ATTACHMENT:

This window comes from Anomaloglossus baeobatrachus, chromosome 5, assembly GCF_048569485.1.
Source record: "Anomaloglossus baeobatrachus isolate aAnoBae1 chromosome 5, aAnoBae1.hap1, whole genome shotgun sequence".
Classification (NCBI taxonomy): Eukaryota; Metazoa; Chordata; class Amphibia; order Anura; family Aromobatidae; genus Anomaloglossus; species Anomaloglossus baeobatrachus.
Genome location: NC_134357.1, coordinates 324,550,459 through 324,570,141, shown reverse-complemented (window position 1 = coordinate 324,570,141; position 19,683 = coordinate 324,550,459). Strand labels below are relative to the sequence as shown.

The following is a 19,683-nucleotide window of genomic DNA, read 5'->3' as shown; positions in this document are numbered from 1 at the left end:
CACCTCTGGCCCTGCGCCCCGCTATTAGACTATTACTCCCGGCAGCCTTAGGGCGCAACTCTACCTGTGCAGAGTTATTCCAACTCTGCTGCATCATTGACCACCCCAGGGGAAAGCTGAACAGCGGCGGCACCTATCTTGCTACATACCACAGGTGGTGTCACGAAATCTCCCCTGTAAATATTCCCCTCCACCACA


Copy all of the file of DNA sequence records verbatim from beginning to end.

This window comes from Anomaloglossus baeobatrachus, chromosome 5, assembly GCF_048569485.1.
Source record: "Anomaloglossus baeobatrachus isolate aAnoBae1 chromosome 5, aAnoBae1.hap1, whole genome shotgun sequence".
Classification (NCBI taxonomy): Eukaryota; Metazoa; Chordata; class Amphibia; order Anura; family Aromobatidae; genus Anomaloglossus; species Anomaloglossus baeobatrachus.
Genome location: NC_134357.1, coordinates 324,550,459 through 324,570,141, shown reverse-complemented (window position 1 = coordinate 324,570,141; position 19,683 = coordinate 324,550,459). Strand labels below are relative to the sequence as shown.

The following is a 19,683-nucleotide window of genomic DNA, read 5'->3' as shown; positions in this document are numbered from 1 at the left end:
CACCTCTGGCCCTGCGCCCCGCTATTAGACTATTACTCCCGGCAGCCTTAGGGCGCAACTCTACCTGTGCAGAGTTATTCCAACTCTGCTGCATCATTGACCACCCCAGGGGAAAGCTGAACAGCGGCGGCACCTATCTTGCTACATACCACAGGTGGTGTCACGAAATCTCCCCTGTAAATATTCCCCTCCACCACA